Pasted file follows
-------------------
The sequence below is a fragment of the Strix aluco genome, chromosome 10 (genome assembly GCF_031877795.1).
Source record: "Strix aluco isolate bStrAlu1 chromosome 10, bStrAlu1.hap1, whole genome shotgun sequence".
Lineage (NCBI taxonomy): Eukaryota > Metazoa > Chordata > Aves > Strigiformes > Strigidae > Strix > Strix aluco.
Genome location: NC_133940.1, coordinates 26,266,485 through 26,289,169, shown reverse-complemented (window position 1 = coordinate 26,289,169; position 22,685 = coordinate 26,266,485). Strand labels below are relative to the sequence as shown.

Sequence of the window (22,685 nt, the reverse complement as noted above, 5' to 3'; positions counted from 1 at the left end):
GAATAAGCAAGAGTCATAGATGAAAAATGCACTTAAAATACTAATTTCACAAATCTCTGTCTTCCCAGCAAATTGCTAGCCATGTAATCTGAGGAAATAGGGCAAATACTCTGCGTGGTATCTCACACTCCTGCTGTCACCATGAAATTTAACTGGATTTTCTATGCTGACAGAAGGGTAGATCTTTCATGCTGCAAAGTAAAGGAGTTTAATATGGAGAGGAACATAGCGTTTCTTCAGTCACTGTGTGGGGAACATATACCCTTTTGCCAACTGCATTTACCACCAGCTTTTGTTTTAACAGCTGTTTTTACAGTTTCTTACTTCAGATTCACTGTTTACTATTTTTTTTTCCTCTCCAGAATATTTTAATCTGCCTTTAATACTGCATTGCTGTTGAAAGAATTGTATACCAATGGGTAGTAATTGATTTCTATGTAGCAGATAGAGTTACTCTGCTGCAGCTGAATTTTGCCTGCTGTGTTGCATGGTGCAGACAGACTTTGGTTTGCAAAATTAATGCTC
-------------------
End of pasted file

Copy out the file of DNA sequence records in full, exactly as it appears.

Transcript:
The sequence below is a fragment of the Strix aluco genome, chromosome 10 (genome assembly GCF_031877795.1).
Source record: "Strix aluco isolate bStrAlu1 chromosome 10, bStrAlu1.hap1, whole genome shotgun sequence".
Lineage (NCBI taxonomy): Eukaryota > Metazoa > Chordata > Aves > Strigiformes > Strigidae > Strix > Strix aluco.
Genome location: NC_133940.1, coordinates 26,266,485 through 26,289,169, shown reverse-complemented (window position 1 = coordinate 26,289,169; position 22,685 = coordinate 26,266,485). Strand labels below are relative to the sequence as shown.

Sequence of the window (22,685 nt, the reverse complement as noted above, 5' to 3'; positions counted from 1 at the left end):
GAATAAGCAAGAGTCATAGATGAAAAATGCACTTAAAATACTAATTTCACAAATCTCTGTCTTCCCAGCAAATTGCTAGCCATGTAATCTGAGGAAATAGGGCAAATACTCTGCGTGGTATCTCACACTCCTGCTGTCACCATGAAATTTAACTGGATTTTCTATGCTGACAGAAGGGTAGATCTTTCATGCTGCAAAGTAAAGGAGTTTAATATGGAGAGGAACATAGCGTTTCTTCAGTCACTGTGTGGGGAACATATACCCTTTTGCCAACTGCATTTACCACCAGCTTTTGTTTTAACAGCTGTTTTTACAGTTTCTTACTTCAGATTCACTGTTTACTATTTTTTTTTCCTCTCCAGAATATTTTAATCTGCCTTTAATACTGCATTGCTGTTGAAAGAATTGTATACCAATGGGTAGTAATTGATTTCTATGTAGCAGATAGAGTTACTCTGCTGCAGCTGAATTTTGCCTGCTGTGTTGCATGGTGCAGACAGACTTTGGTTTGCAAAATTAATGCTC